Bhutto's death rocks Pakistan

The assassination of the former prime minister raises questions about the Musharraf government's security measures.

The assassination of former Prime Minister Benazir Bhutto by a suicide bomber Thursday threatens to bring to a halt Pakistan's stuttering steps toward democracy.

It is the starkest evidence yet that the forces aligned against law and order, once contained to the remote border region with Afghanistan, are now spilling into the heart of Pakistan, disrupting the country's ability to function.

The death of Ms. Bhutto, one of Pakistan's most beloved leaders and head of its largest political party, is an emotional event for many. Rioting broke out in several cities late Thursday night. The unrest could lead to the declaration of martial law, experts say, and the postponement of parliamentary elections scheduled for Jan. 8, 2008.

It is the sort of instability that Western nations had sought to avoid by persuading President Pervez Musharraf to allow Bhutto back into the country – hoping her vows to tackle terrorism would help in the fight against Taliban militants and put Pakistan on a more moderate path. Now, they appear to have made her a target. Her death marks a moment of decision for Pakistan's leaders and lays bare the terrorists' capabilities.

"Her death in such a manner – when the government had taken responsibility for her security – tells a lot about the situation in Pakistan," says Hassan Abbas, a Pakistan expert at Harvard University in Cambridge, Mass. "What is evident is a complete lack of command and control."

It brings a close to a year drawn in persistent, violent turmoil. Details of Bhutto's death – the Muslim world's first female prime minister – were not yet confirmed at press time, but reports suggest she was shot before a suicide bomber blew himself up. The attack took place minutes after she had finished her address at a large rally in the garrison city of Rawalpindi, near the capital, Islamabad.

The killing of Bhutto leaves a question mark over whether elections can go forward. A political field without her will profoundly affect the larger political dynamic that Mr. Musharraf has been carefully crafting to remain in power. But more immediately, the death of one of Pakistan's most prominent political leaders has shaken the country. "The country has been pushed into another dark period of uncertainty," says Rasul Baksh Rais, a political scientist at the Lahore University of Management Sciences.

Riots erupted in Rawalpindi soon after the news of her death was confirmed. The city has been the site of several suicide bombings in past months, though most have targeted security forces. Private television channels also reported riots in major towns across the country, especially in Sindh, Bhutto's home province.

The magnitude of Bhutto's death obscured another act of political violence Thursday. Four supporters of Bhutto's opposition, the Pakistan Muslim League–Nawaz (PML-N), were shot dead at a political rally in Islamabad.

"I think the elections will be canceled," says Ahmed Rashid, a Pakistani security analyst and author of "Taliban." "We can't have elections when the country is in this state of violence. We may see the imposition ... of extraordinary measures like martial law or a state of emergency."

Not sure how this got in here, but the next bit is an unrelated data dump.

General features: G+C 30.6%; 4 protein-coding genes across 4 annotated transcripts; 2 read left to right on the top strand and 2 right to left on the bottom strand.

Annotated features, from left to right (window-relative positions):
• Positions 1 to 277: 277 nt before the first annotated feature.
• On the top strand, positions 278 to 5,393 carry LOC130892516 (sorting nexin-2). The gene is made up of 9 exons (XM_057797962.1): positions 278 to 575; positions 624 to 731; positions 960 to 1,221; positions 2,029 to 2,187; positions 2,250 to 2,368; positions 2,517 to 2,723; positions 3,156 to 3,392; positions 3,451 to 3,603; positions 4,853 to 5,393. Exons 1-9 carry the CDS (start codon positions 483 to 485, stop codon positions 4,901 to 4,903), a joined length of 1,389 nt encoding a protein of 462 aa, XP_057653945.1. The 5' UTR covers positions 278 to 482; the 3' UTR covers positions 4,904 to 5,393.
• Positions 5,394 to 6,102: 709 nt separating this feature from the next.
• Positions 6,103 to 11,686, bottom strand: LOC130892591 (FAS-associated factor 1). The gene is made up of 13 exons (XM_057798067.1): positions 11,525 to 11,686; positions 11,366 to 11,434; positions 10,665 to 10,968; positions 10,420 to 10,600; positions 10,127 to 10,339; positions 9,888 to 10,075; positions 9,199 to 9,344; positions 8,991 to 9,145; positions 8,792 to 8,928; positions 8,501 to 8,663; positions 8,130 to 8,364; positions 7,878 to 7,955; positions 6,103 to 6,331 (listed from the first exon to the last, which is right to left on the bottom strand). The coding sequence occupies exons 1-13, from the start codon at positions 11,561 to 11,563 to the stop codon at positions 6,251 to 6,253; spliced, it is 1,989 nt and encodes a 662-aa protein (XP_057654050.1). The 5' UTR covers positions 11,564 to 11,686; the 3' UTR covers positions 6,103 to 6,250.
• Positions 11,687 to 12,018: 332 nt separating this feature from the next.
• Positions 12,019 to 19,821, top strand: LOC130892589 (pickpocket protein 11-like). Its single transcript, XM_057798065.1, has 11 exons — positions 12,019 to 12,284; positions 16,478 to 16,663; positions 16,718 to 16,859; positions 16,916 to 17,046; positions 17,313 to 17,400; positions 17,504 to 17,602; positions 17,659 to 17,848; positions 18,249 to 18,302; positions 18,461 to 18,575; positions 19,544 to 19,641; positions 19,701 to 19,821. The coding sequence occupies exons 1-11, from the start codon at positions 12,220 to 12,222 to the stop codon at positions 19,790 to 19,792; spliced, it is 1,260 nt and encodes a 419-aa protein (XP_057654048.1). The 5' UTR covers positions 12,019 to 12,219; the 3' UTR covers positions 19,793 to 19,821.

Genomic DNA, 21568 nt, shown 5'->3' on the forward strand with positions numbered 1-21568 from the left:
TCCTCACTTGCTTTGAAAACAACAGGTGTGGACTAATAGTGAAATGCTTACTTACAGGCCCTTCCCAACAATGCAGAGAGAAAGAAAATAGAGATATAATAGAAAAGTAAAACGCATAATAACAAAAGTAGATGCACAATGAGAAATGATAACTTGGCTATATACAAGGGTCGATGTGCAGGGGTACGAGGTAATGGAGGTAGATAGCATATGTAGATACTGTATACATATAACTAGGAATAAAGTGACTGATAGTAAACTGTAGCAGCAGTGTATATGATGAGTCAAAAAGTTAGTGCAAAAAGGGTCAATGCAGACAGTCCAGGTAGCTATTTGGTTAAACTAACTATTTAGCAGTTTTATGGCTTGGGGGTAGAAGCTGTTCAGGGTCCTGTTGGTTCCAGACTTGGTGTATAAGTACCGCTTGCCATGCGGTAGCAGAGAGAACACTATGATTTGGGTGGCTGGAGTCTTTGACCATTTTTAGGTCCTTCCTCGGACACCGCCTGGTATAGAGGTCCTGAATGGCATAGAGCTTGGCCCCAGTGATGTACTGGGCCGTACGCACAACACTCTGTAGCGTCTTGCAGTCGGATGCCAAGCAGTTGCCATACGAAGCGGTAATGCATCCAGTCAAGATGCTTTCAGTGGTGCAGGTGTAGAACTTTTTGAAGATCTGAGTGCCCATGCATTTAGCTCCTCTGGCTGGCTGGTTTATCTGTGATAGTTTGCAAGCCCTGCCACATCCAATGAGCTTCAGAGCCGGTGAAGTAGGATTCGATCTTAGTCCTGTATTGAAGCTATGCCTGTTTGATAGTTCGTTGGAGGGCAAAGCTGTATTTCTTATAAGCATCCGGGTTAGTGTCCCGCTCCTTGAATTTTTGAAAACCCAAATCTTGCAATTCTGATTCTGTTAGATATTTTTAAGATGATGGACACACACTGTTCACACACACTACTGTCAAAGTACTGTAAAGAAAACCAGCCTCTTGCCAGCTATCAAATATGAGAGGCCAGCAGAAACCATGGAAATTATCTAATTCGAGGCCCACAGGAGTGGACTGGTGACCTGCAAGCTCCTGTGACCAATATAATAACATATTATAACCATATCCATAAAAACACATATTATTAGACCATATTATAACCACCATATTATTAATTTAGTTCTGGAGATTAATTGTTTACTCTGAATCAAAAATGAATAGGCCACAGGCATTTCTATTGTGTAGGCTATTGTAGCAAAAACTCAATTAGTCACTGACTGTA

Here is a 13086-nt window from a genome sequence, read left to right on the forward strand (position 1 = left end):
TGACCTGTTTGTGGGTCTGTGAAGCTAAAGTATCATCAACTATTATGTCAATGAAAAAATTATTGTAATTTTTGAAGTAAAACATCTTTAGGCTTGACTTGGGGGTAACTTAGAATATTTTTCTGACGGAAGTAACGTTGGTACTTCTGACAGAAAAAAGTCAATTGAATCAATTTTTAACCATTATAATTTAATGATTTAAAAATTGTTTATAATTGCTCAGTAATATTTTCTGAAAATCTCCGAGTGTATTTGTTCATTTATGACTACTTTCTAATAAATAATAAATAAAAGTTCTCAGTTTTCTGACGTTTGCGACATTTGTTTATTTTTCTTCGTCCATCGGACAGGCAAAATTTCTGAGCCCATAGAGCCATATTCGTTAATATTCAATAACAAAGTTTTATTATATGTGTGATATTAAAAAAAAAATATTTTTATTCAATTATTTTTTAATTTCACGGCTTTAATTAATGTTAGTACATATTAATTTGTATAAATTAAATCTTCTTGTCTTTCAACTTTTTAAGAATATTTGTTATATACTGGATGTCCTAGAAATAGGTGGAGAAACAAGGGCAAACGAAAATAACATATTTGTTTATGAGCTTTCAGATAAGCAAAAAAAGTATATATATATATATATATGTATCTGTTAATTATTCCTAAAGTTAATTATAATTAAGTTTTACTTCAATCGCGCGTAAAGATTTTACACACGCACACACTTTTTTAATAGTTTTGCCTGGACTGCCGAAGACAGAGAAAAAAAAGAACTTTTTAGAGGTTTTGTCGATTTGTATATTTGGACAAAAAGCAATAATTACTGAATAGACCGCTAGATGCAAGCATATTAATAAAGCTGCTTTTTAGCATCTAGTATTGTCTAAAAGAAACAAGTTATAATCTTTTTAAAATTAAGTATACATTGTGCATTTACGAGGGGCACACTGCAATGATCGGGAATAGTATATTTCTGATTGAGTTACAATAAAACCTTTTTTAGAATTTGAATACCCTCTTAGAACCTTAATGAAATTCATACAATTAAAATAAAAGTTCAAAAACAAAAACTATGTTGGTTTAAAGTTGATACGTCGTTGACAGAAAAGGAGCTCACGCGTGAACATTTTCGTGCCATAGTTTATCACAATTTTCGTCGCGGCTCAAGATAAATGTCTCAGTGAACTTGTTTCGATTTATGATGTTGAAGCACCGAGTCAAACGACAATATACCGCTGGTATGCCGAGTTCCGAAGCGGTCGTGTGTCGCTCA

In an interview with the BBC, PML-N leader Nawaz Sharif also hinted that elections could be postponed: "None of us is inclined to think about the election."

It is unclear who was responsible for the attack, but initial anger turned against Musharraf's government.

Supporters outside the hospital where Bhutto's body was taken chanted "dog, Musharraf, dog," the Associated Press reported.

It is an instinctive reaction born of generations of mutual mistrust between Bhutto and the Army, which Musharraf led until last month. Bhutto's father, also a prime minister, was hanged after being deposed by one of Pakistan's previous military rulers, Zia ul-Haq.

Certainly, the threat was not unforeseen. When Bhutto returned from exile in October in a triumphant procession through Karachi, she narrowly escaped a suicide bombing that left 150 dead. Moreover, Baitullah Mesud, a Taliban commander in Waziristan, had several times openly threatened her life.

The circumstances of Bhutto's death, and the failure of security, will be a subject of immense scrutiny. "There are going to be very big questions asked," says Najmuddin Shaikh, who served as foreign minister during one of Bhutto's terms as prime minister.

Bhutto was the only major political figure whose campaign included a strong stance against extremism. "Benazir Bhutto may have been killed by terrorists, but the terrorists must not be allowed to kill democracy in Pakistan," British Prime Minister Gordon Brown said Thursday. But Dr. Abbas at Harvard predicts "fewer people will challenge extremism openly."

Bhutto's life and career followed a trail of tragedy in her political family comparable to that of the Kennedys, or Gandhis of India. Bhutto died just a few miles from where her father was hanged. One brother died from poisoning, and another was killed in a police shootout. Her two tenures as prime minister (1988 and 1993), neither of which she could complete, were marred by charges of corruption and fraud. She went into exile after Musharraf came into power in 1999 before returning in October.

Bhutto declared herself lifetime chairman of the party she inherited from her father. Observers are unsure who might take over the reins of the party now.

"It may take months for the party to decide their new leader," says Hassan Aksari Rizvi, an independent political scientist in Lahore. "I don't see how they can contest an election scheduled in a few days without a coherent leadership."

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